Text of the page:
Last, but not least, the fake antivirus program blocks web browsers and Windows utilities, even Notepad to protect itself from being removed. It simply annouces that your web browser or any other program ins infected with Win32.Blaster.Worm. As an additional protection module Sirefef may be used making the infection even more complicated to fix. To remove Internet Security 2014 malware from your computer, please follow the removal guide below. If you have any questions, please leave a comment below. Good luck and be safe online!
Written by Michael Kaur, http://deletemalware.blogspot.com
Manual activation and Internet Security 2014 removal:
1. Choose to remove threats and manually activate the rogue antivirus program. Enter one of the following codes:
(and fake email) to activate Internet Security 2014.
2. Then download recommended anti-malware software (direct download) and run a full system scan to remove this malware from your computer.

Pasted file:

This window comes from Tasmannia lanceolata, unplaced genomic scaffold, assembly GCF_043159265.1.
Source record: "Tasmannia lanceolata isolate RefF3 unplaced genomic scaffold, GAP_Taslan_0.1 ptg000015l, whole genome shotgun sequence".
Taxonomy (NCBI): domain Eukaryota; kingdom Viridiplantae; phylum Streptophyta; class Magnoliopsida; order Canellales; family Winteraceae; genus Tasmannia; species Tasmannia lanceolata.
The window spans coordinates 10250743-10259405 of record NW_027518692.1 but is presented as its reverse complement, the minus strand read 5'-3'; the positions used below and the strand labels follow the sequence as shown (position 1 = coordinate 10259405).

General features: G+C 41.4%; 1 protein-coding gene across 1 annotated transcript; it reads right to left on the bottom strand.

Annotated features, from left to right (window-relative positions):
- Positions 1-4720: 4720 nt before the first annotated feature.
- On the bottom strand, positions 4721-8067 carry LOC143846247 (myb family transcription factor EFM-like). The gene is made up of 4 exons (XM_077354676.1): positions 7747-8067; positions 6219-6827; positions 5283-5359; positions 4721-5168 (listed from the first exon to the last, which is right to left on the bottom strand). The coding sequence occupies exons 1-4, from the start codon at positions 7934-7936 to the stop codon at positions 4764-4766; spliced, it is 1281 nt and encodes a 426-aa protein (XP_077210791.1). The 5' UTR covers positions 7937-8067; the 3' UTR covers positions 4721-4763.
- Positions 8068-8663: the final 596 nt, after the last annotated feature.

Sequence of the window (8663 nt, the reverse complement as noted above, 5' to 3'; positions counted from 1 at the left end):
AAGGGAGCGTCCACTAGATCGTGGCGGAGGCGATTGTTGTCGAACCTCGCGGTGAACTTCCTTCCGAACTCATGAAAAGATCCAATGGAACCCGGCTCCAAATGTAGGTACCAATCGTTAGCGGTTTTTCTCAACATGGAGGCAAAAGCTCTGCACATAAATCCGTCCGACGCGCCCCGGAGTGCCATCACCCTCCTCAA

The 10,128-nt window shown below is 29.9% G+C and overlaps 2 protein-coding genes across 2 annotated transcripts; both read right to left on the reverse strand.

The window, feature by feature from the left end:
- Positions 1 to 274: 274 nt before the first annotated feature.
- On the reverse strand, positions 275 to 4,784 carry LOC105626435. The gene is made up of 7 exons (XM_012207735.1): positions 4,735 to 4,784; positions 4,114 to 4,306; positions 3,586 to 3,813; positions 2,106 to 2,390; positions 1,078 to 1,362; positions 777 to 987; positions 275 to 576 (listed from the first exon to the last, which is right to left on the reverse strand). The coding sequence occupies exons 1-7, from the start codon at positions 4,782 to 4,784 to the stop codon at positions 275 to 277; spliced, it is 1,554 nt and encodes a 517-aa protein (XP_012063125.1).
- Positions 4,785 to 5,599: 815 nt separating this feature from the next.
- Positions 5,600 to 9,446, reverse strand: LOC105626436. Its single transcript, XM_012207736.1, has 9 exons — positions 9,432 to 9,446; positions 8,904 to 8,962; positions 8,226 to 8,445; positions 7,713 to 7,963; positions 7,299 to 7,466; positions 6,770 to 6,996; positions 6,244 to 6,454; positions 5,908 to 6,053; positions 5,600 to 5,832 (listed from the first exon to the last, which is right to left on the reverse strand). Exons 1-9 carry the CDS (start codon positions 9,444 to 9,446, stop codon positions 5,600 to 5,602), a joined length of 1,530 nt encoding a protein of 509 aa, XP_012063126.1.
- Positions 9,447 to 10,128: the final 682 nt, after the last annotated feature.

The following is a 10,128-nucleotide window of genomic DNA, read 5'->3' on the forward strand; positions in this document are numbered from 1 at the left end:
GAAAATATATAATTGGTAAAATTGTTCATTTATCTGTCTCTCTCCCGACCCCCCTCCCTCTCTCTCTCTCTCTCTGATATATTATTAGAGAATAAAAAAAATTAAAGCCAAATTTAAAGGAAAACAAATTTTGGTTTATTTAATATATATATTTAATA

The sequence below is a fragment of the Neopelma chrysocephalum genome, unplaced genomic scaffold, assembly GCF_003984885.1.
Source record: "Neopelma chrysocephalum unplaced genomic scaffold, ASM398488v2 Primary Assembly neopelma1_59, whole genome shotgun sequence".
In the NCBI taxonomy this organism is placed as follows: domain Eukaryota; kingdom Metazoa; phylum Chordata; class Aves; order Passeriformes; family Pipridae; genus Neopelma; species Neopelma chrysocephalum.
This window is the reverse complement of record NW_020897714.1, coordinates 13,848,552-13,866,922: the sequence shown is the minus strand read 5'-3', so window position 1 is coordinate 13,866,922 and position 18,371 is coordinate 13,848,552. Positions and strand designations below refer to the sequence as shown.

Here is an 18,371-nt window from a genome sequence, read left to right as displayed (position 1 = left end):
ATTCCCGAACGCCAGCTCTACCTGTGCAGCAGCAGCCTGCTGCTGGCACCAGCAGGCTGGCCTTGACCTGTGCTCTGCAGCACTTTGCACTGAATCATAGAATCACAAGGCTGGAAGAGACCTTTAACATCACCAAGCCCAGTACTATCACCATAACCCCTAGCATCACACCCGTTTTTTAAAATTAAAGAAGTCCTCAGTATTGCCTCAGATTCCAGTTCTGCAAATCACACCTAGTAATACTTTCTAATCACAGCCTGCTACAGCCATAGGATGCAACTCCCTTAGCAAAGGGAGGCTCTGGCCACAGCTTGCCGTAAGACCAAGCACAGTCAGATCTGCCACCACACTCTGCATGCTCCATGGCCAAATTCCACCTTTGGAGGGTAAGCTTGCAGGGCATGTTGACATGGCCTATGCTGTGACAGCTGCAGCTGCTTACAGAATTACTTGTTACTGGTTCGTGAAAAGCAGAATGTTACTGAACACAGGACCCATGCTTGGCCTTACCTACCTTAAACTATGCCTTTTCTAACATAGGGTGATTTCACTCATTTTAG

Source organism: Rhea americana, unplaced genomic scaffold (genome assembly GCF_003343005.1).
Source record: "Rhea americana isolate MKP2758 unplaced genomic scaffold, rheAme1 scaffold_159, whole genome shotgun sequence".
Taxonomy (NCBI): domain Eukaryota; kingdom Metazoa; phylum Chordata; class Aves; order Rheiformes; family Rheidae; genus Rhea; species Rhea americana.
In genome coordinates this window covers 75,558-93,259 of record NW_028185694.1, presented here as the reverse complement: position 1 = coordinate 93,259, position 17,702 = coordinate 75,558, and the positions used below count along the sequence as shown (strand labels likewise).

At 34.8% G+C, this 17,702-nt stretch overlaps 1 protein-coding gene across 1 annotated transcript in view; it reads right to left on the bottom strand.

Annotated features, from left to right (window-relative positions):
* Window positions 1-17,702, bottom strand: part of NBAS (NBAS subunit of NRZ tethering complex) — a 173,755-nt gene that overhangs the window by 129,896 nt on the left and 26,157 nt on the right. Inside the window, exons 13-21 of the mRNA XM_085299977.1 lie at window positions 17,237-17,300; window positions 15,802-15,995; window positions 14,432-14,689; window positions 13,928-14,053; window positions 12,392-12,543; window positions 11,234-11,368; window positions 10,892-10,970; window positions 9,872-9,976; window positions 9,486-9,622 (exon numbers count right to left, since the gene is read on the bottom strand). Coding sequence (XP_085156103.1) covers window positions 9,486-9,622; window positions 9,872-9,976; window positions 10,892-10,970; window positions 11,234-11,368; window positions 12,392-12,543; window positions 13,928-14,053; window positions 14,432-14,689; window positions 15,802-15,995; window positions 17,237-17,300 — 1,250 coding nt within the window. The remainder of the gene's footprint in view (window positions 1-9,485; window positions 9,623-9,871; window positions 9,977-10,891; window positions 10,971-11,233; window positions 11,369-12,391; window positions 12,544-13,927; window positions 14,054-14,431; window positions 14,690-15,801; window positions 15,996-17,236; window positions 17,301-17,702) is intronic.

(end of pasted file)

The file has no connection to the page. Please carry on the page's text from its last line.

Internet Security 2014 removal instructions in Safe Mode with Networking:
1. Please reboot your computer is "Safe Mode with Networking". As the computer is booting tap the "F8 key" continuously which should bring up the "Windows Advanced Options Menu" as shown below. Use your arrow keys to move to "Safe Mode with Networking" and press Enter key.
NOTE: Login as the same user you were previously logged in with in the normal Windows mode.
2. Open Internet Explorer and download TDSSKiller. Run the utility and click Start Scan to anti-rootkit scan.
3. Then recommended anti-malware software (direct download) and run a full system scan to remove the rogue virus from your computer.
Manual Internet Security 2014 removal instructions: